What it Means to Turn 200: Lagavulin Celebrates Its Bicentennial Anniversary

A white distillery that overlooks the ocean.
For 200 years, Lagavulin has captured the essence of the tiny Scottish island of Islay, where the distillery looks out over the ocean and ruins from centuries past. Photos by Jake Emen.

Two hundred years ago, John Johnston founded a Scotch whisky brand on the tiny Scottish island of Islay that captured the essence of its place. Since its inception, Lagavulin has been heralded as one of the finest Scotches on the market, with notes of sea salt, smoke and peat that tell distinctly of its origin. The iconic Islay Scotch whisky brand is celebrating its 200th anniversary this year by continuing to honor its heritage while also forging a path to the future.

The ruins of Dunyvaig Castle jut out into the water and keep silent vigil beside the Lagavulin distillery. The castle speaks to a history that stretches back even farther than the distillery, likely to the 12th century. As for the whisky itself, historian David Campbell indicates that what would become known as Lagavulin Bay was perhaps "already a center of whisky production in the early 17th century."

Step off a boat and down the dock at Lagavulin, take a deep breath and let the salty ocean breeze resonate. Whisky's in the air, and it's as if it always has been.

"We have eight distilleries on this little island," says Georgie Crawford, Lagavulin's distillery manager and Islay native. "Why would that be without such a deep history of it here?"

Castle ruins on the ocean. Beside the Lagavulin distillery, the ruins of Dunyvaig Castle jut out into the water.

A drive around the island reveals one distillery after another, nestled into its surroundings along with outcrops of homes, shops and restaurants. "Wherever there is a distillery there is a community around it," she says. Islay isn't simply a place where whisky is made, it's truly at the center of the entire island and at the heart of its people. For Crawford, she embarked on her whisky career elsewhere before being able to come back home, landing what she calls her "dream job" at Lagavulin.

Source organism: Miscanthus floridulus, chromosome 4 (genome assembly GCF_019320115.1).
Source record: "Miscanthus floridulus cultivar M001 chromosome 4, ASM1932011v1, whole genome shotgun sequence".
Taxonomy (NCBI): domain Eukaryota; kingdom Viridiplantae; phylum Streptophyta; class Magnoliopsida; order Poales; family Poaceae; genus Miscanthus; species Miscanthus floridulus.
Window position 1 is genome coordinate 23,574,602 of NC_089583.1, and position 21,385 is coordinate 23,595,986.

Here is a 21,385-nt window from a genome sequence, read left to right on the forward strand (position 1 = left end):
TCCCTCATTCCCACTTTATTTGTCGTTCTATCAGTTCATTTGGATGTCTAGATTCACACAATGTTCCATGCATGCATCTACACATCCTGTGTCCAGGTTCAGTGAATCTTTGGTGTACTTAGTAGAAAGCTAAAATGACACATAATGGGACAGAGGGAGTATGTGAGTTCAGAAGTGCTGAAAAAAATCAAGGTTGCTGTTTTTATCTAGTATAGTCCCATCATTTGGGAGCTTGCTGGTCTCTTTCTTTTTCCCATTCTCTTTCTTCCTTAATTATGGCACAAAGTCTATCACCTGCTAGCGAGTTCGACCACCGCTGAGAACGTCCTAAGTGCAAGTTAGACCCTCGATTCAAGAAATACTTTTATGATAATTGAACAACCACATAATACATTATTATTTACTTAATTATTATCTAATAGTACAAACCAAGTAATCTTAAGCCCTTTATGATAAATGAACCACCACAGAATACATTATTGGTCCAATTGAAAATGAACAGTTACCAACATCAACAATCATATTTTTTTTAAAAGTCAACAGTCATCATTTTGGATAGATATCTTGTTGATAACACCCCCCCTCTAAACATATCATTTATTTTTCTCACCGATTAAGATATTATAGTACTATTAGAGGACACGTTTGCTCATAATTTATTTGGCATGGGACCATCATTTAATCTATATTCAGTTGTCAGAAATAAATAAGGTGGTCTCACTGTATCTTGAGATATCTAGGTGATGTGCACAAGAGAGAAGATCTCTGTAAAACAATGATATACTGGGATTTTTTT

"There's something about this place that makes it special," says Crawford. "Very serene, very spellbinding … also very challenging and uncompromising." It's a description meant for the island's climate, which also neatly applies to the whisky that's made there.

At Lagavulin, "the people, the place and the passion" were always at the center of the distillery’s purpose, says Crawford. "The people who work here today carry the same spirit."

Of course, while the basics of whisky distillation and passion for the craft have remained constants, technology has changed radically along the way. The sheer size and scope of the industry is also far different, as are the economic forces surrounding it.

As Lagavulin looks ahead to life after 200, Crawford realizes she's in an important position. "Identity is something we have to safeguard," she says.

Even while safeguarding that identity, though, the brand must also be willing to innovate and stay fleet-footed. They must release new expressions, streamline production and meet changing consumer interests. It will take vigilance to stay competitive within the shifting marketplace, where there's a constant influx of new distilleries on the horizon. In the modern day market, Lagavulin must now compete with huge growth of American whiskey, surging production in Ireland, and the meteoric rise of Japanese whisky.

A woman behind many tasting glasses of whiskey. Georgie Crawford is Lagavulin's distillery manager and an Islay native. She is tasked with the important challenge of maintaining Lagavulin's identity, while also forging a path for the future.